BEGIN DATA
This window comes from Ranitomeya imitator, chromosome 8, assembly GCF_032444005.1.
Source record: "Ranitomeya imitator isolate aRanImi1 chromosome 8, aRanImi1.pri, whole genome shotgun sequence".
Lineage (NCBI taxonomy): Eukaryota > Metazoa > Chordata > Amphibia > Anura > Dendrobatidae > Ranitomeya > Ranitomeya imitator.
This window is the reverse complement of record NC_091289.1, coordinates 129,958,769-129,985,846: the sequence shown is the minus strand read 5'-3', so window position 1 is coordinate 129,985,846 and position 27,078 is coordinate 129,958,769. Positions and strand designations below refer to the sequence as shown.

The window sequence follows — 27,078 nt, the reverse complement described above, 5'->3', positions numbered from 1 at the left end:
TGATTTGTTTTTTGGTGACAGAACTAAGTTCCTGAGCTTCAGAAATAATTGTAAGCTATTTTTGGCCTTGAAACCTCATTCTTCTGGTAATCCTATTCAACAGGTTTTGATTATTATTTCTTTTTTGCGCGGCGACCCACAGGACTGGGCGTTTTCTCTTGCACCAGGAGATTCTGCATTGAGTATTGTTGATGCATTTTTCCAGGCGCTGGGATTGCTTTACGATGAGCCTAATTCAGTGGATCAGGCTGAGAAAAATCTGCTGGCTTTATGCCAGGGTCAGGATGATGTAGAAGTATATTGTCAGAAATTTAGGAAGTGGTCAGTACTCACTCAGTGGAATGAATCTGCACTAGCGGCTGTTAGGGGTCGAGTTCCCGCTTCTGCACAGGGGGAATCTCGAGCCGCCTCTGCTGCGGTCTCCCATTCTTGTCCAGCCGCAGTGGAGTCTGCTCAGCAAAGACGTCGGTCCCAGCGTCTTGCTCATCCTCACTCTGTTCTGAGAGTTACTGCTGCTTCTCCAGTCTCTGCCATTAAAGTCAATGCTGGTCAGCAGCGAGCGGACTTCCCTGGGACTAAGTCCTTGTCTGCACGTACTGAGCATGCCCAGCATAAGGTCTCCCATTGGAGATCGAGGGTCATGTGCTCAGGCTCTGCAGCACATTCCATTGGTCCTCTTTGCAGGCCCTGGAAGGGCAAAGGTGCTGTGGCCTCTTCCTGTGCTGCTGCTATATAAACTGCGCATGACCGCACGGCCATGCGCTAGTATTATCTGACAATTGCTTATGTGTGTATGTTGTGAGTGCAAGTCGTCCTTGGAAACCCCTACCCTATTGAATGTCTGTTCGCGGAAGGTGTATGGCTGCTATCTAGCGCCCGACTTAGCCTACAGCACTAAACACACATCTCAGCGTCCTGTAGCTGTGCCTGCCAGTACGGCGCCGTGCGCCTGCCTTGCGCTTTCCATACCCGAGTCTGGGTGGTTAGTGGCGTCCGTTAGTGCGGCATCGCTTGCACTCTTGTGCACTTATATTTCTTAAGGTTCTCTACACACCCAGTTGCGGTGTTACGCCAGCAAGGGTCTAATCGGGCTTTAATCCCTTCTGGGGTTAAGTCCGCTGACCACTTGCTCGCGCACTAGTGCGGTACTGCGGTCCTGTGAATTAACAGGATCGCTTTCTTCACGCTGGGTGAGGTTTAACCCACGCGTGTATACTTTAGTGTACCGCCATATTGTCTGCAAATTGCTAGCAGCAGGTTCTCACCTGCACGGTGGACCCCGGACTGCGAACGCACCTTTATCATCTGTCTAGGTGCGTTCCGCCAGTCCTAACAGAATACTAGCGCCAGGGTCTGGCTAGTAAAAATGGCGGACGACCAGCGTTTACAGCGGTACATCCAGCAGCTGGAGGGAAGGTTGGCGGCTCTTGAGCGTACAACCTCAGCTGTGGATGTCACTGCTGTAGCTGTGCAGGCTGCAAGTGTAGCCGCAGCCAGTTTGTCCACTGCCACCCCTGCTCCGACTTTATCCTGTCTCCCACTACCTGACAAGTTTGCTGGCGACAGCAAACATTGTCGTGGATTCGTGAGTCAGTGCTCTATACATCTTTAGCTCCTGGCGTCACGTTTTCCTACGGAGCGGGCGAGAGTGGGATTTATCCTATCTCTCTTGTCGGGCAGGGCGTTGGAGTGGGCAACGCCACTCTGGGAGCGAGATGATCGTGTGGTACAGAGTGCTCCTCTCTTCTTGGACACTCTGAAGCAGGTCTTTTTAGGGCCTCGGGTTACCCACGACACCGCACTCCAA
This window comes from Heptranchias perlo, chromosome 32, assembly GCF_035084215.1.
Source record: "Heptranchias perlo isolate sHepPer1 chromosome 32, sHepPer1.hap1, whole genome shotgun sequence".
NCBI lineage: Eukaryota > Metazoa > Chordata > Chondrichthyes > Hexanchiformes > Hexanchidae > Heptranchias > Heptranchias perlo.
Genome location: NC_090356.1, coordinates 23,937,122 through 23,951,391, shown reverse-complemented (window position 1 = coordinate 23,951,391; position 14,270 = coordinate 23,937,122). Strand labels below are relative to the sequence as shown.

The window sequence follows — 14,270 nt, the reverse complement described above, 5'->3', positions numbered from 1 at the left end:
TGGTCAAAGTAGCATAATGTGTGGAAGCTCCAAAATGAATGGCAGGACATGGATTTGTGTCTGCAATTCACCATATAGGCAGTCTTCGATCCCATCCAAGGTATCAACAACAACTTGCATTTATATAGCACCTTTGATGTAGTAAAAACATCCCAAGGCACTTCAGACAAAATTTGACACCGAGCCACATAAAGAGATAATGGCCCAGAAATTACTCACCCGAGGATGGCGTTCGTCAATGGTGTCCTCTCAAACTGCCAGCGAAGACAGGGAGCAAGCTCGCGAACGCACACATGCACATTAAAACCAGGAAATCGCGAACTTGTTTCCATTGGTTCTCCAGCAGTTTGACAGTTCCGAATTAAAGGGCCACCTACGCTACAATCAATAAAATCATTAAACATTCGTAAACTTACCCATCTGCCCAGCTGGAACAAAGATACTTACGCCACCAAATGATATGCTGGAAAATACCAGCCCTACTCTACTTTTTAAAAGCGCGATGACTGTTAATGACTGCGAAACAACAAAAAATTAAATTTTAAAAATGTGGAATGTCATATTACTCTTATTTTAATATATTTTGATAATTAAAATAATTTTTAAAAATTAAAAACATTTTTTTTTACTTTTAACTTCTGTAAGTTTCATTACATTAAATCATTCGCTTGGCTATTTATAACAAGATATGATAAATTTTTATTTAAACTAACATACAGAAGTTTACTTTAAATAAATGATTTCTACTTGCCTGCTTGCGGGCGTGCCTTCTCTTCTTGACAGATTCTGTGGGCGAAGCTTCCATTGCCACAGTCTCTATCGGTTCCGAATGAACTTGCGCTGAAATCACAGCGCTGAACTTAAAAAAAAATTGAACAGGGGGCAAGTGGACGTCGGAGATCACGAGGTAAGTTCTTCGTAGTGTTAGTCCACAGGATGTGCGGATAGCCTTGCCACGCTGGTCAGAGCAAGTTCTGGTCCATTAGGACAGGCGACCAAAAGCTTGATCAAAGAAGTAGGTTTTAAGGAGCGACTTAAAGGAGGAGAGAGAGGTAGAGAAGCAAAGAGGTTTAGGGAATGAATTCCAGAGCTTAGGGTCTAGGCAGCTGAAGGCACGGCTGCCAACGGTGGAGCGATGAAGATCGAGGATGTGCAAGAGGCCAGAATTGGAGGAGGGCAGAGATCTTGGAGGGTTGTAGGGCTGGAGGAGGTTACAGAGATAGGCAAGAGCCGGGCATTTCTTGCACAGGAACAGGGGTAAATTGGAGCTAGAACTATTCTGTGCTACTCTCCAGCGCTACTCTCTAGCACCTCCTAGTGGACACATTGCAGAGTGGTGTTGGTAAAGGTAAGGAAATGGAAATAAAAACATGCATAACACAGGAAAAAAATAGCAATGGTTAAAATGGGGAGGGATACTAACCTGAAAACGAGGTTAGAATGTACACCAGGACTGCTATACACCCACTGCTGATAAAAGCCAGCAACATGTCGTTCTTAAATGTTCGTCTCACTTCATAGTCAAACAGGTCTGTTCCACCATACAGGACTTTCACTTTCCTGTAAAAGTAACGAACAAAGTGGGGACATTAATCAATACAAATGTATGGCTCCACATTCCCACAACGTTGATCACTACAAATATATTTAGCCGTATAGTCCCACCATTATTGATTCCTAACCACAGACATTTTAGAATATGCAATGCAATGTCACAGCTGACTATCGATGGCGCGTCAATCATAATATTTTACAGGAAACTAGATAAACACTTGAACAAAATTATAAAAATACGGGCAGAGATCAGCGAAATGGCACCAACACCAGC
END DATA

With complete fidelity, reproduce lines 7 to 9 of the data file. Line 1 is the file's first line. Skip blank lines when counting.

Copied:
This window comes from Heptranchias perlo, chromosome 32, assembly GCF_035084215.1.
Source record: "Heptranchias perlo isolate sHepPer1 chromosome 32, sHepPer1.hap1, whole genome shotgun sequence".
NCBI lineage: Eukaryota > Metazoa > Chordata > Chondrichthyes > Hexanchiformes > Hexanchidae > Heptranchias > Heptranchias perlo.